Sliske paused. “‘Kill your target before you yourself are killed?’”

He sounded uncertain, and I smiled. “No. The first rule of being an assassin is, ‘never take two where one will do.’ Soldiers rely on each other because they’re taking on an army. They learn camaraderie and dependence. Assassins learn the opposite because our targets are individual and taken unaware; there’s only one person you can rely on, and that person is yourself. Anyone else becomes bodyguard duty.”

“A funny notion for a World Guardian to continue entertaining.” My hair twitched and moved with his roving fingers. “You’ve done bodyguarding details before.”

I nodded. “I have. And I hated it every time.”


I cupped my hand around the capsule and held it in front of me, pointing illustratively with my free hand. “Because successful bodyguarding is, at best, half-reliant upon the ability of the bodyguard. No matter how good you are, how closely you pay attention,” I rolled the little capsule toward the edge of my cupped hand with a free finger, “there isn’t much you can do if the body you’re guarding doesn’t listen to you. They get bored. They wander around despite you telling them to stay still and get under cover.” I let the pill roll back and set my hand on my knee. “Or, worse, they get ideas that they can be helpful and throw themselves into danger.”

He plucked the capsule from my hand and held it in his. “Now you’ve a whole world to bodyguard. Guthix certainly knew how to pick them, didn’t he?”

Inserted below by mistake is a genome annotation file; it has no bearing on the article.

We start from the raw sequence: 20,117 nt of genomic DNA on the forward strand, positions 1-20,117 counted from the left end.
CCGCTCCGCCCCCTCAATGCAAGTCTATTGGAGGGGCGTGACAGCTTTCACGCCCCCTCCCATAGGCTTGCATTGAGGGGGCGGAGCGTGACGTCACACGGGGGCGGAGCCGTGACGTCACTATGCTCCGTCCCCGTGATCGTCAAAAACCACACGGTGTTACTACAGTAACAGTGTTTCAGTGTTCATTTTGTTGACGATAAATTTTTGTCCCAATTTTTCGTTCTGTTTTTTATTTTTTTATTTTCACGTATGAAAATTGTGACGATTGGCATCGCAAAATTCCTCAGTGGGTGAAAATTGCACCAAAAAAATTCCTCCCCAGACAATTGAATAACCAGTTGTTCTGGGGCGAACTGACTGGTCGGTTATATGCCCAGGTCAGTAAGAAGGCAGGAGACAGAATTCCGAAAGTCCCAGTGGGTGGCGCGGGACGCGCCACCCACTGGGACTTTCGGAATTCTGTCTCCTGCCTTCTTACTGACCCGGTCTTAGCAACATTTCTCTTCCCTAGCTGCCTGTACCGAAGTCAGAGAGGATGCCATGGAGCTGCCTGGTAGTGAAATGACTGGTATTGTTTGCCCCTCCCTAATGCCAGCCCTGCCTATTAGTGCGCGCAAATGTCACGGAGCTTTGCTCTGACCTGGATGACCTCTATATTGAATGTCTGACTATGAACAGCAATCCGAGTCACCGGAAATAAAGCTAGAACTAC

I shook my head. “Not my damned priority. Never was.” The new feeling began slinking away and I leaned into the fingers, his hand opening and curling along the back of my neck. “Do you know the most important rule for someone who’s both a confidence artist and an assassin?”

The return of Sliske’s certainty - and his smile - was all vocal. “I have a suspicion the two don’t often pair in a single person. I would be delighted to hear what sort of credo you’ve established for just such a thing.”

He sounded mocking. He also sounded genuinely curious. I ignored the first and responded to the second. “‘Never burn your bridges unless there’s a good reason.’”

I pointed at the little capsule in his hand. “I’m about to burn a bridge, and I’m asking you to help me.”

Sliske’s silence endured until I looked up at him.

The feeling, the foreign thing that emulated my emotions so well I scarcely knew the difference, skittered back up and made itself known. I mentally swatted it away.


He held the the capsule between two fingertips, angling it this way and that, watching sunlight filter through the translucent orange concoction inside. “Our Nomad has lost his artifice and asked for Charron’s soul energy, hasn’t he? Finally bowed to his nature.”

I’d levied the same accusation at Quen, but it sounded wrong coming from Sliske. “He says he wants what Oreb denied him, that’s all.”

“Is it?” He looked at me, and I could see him marking the little amber rings in my own irises. “I think we both know better than that, my heart, or you wouldn’t be here asking what you’re about to ask me.”

I opened my mouth to speak. He beat me to it. “So you’d give me what remains. It’s just the energy, you realize; you’re still left with the rest of Charron’s estate. Memories and all the other problematic bits of your inheritance.” He looked back at the capsule diffusing light between thumb and index finger. “A soul entire for me. What for you, I wonder?”